As a business owner and CEO, it can be daunting at times to sit back and think about all the decisions you make every day, month or year. The scope of areas and range of topics you need to be an expert in, or at least be able to take educated risks in, can be overwhelming. It can be lonely at the top at times, so who do you go to for advice and support? Do you have people you can turn to for an objective third opinion who have absolutely no vested interest in the outcome of your decisions? I've spoken with many other entrepreneurs and company presidents to see how others handle these situations and there seems to be a few popular options many have chosen.
- CEO roundtables or forums. These groups typically meet for a half day every month and consist of eight to 12 CEOs in different categories so that they can talk freely and confidentially about their businesses and competition. Each executive updates the group about their progress from the previous meeting, but one CEO is in the spotlight for each meeting and gets a more intensive level of scrutiny by the team. These groups have a professional facilitator to insure accountability and progress. I've seen these groups form by size of business (e.g., early stage, high growth, greater than $10 million in revenue, etc.), geography or all-women CEOs, for example.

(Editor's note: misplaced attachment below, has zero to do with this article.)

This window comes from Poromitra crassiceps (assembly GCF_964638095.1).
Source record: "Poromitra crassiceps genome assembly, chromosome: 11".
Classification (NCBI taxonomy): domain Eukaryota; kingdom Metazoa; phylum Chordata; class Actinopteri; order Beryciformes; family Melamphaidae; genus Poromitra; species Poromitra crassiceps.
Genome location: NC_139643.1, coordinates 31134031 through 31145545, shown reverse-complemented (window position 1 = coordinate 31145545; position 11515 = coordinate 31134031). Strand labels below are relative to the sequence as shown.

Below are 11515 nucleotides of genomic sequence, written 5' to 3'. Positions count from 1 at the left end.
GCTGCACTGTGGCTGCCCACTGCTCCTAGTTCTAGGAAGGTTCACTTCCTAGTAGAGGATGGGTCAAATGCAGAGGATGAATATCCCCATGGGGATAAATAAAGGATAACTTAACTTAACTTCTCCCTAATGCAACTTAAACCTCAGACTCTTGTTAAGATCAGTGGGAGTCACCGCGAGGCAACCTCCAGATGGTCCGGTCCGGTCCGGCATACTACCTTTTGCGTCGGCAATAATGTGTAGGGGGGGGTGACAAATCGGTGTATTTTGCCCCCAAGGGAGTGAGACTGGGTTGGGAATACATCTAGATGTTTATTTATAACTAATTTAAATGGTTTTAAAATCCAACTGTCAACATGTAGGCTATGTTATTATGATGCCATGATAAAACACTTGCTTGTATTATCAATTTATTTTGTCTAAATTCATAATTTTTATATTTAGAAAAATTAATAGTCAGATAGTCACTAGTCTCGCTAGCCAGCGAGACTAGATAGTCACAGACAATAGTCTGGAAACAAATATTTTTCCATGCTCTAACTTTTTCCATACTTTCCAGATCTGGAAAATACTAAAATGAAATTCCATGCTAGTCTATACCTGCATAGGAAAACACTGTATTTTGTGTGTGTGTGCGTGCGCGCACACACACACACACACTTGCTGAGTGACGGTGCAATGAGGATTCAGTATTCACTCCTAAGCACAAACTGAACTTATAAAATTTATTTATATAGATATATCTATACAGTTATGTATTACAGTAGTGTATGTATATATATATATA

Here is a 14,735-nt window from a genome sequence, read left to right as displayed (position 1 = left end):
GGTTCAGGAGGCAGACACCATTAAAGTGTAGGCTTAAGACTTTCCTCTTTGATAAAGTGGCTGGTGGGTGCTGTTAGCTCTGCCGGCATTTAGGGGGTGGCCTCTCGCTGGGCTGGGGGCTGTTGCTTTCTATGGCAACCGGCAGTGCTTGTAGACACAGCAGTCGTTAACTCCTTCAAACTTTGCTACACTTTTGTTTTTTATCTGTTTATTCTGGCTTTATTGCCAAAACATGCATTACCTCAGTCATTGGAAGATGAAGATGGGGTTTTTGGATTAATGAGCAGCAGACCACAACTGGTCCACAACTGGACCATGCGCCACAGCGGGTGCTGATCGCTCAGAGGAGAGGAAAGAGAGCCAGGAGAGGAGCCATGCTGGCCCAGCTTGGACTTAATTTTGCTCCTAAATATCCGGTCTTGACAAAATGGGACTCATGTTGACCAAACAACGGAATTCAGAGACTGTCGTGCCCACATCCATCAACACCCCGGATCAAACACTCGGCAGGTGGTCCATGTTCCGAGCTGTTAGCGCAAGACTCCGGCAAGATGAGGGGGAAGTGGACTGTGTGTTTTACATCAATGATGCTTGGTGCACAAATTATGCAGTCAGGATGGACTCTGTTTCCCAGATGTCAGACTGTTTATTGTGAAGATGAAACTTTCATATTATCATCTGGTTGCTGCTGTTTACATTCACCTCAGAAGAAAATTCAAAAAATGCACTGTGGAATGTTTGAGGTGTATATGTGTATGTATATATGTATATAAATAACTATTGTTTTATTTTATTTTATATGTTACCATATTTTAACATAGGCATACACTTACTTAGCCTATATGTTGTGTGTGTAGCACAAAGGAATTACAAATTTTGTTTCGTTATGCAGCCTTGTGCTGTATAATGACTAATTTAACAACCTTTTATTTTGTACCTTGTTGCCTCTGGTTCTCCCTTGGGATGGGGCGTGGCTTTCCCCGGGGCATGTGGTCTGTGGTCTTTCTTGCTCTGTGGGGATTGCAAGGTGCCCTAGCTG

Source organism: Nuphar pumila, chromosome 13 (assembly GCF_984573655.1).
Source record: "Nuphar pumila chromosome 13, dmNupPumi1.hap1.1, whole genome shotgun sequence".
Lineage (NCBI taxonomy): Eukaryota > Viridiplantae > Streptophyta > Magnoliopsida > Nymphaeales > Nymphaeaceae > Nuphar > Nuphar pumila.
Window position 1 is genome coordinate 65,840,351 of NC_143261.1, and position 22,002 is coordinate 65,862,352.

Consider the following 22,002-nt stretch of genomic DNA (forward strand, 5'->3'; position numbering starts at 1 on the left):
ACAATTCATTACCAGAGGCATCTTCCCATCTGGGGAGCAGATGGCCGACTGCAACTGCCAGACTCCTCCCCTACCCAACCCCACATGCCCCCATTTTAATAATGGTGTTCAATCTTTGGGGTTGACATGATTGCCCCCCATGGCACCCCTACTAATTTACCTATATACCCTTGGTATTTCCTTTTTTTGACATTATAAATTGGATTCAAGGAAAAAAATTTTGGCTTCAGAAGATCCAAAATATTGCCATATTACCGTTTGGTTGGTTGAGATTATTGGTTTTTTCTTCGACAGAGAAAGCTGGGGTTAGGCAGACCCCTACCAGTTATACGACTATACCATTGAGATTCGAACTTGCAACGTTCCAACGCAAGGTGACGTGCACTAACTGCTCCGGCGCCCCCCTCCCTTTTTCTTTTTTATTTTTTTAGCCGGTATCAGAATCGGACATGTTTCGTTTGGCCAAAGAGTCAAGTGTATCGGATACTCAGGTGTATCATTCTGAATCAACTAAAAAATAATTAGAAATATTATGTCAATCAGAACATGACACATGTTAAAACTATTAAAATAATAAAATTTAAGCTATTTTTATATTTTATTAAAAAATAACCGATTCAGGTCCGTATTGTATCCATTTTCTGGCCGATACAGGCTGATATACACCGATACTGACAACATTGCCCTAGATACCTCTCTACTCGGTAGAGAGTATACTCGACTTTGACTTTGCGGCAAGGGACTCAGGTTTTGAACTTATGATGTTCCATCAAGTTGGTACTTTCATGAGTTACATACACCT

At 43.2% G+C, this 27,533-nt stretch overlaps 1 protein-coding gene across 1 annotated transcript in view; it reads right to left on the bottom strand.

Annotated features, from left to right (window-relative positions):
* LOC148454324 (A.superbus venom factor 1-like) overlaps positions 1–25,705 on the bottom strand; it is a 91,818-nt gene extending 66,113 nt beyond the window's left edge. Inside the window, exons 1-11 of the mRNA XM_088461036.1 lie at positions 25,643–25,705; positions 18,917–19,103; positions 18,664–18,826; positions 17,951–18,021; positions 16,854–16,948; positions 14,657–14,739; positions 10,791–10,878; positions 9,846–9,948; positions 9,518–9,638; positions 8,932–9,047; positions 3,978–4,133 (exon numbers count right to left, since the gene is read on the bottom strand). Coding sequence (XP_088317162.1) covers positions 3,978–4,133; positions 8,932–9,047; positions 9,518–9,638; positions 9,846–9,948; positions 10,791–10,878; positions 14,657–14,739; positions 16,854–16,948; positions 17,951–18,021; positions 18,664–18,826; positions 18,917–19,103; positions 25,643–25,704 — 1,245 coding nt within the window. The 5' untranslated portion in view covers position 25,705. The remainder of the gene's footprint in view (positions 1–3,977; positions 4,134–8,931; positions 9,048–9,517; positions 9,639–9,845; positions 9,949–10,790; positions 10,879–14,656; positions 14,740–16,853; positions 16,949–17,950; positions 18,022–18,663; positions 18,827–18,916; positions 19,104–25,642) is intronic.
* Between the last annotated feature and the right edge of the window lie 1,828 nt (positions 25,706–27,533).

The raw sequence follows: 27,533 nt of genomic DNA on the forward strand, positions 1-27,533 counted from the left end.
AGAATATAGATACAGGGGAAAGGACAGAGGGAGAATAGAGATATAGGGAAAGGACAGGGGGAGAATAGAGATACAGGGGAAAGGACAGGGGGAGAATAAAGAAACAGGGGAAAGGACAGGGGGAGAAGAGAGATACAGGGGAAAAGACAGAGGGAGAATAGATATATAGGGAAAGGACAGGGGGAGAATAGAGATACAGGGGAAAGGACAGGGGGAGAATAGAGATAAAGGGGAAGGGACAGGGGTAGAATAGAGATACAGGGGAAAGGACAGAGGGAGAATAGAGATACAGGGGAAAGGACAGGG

- Executive coaches. These are one-on-one sessions which can be done in person or over the phone. The meetings are typically scheduled on a weekly, biweekly or monthly basis. The coach doesn't solve the problems for you but does ask pertinent questions that keep you accountable for the follow-up and action items agreed to.
- Advisory board. Several CEOs I know use their advisors in this capacity and meet with them either one-on-one or as a group on a regular basis. When advisors are investors in your company or friends or family, it can be hard to share all the issues candidly, though. Your advisors may each play a very different but important role. Some have functional expertise (e.g., finance, sales, marketing, etc.), others may be the devil's advocate or mentor, while others may have already successfully accomplished what you're trying to do (such as build a successful franchise, take a regional business and grow it nationally, etc.).
These options aren't mutually exclusive. Many CEOs use each of these concurrently or two simultaneously and find value in each. I know others who started with one of the options then moved to another as their needs changed. Whichever option you decide must be comfortable for your personality and your business needs. There's no one solution here; we're all coming from different perspectives and our businesses are at different stages of the life cycle, so what works for one may not be the best solution for another. The important thing is that you find the right help, and based on my experience it's definitely out there--you just have to ask. It doesn't have to be lonely at the top, and in fact it's a lot more fun and productive when you have company!